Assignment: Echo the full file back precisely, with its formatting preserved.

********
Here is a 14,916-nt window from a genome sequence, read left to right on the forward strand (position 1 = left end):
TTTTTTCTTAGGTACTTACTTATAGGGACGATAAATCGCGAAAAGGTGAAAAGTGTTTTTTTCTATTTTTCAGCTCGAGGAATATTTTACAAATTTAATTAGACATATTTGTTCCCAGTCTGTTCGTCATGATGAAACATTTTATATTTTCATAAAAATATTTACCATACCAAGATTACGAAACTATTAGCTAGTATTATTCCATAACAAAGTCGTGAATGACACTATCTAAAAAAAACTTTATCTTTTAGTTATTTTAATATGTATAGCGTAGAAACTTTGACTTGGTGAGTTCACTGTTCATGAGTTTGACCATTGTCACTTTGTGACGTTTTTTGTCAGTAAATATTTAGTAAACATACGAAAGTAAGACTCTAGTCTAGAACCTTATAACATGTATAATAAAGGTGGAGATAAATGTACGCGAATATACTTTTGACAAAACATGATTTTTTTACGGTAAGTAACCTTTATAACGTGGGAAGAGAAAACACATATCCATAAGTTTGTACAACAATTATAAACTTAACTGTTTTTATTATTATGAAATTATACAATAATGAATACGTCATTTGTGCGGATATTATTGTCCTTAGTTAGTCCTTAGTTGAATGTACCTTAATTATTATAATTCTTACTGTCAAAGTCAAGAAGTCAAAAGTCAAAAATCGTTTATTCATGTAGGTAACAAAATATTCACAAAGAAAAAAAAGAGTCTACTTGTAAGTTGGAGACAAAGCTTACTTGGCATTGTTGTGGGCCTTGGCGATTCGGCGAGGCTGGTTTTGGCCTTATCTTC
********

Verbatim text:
Here is a 14,916-nt window from a genome sequence, read left to right on the forward strand (position 1 = left end):
TTTTTTCTTAGGTACTTACTTATAGGGACGATAAATCGCGAAAAGGTGAAAAGTGTTTTTTTCTATTTTTCAGCTCGAGGAATATTTTACAAATTTAATTAGACATATTTGTTCCCAGTCTGTTCGTCATGATGAAACATTTTATATTTTCATAAAAATATTTACCATACCAAGATTACGAAACTATTAGCTAGTATTATTCCATAACAAAGTCGTGAATGACACTATCTAAAAAAAACTTTATCTTTTAGTTATTTTAATATGTATAGCGTAGAAACTTTGACTTGGTGAGTTCACTGTTCATGAGTTTGACCATTGTCACTTTGTGACGTTTTTTGTCAGTAAATATTTAGTAAACATACGAAAGTAAGACTCTAGTCTAGAACCTTATAACATGTATAATAAAGGTGGAGATAAATGTACGCGAATATACTTTTGACAAAACATGATTTTTTTACGGTAAGTAACCTTTATAACGTGGGAAGAGAAAACACATATCCATAAGTTTGTACAACAATTATAAACTTAACTGTTTTTATTATTATGAAATTATACAATAATGAATACGTCATTTGTGCGGATATTATTGTCCTTAGTTAGTCCTTAGTTGAATGTACCTTAATTATTATAATTCTTACTGTCAAAGTCAAGAAGTCAAAAGTCAAAAATCGTTTATTCATGTAGGTAACAAAATATTCACAAAGAAAAAAAAGAGTCTACTTGTAAGTTGGAGACAAAGCTTACTTGGCATTGTTGTGGGCCTTGGCGATTCGGCGAGGCTGGTTTTGGCCTTATCTTC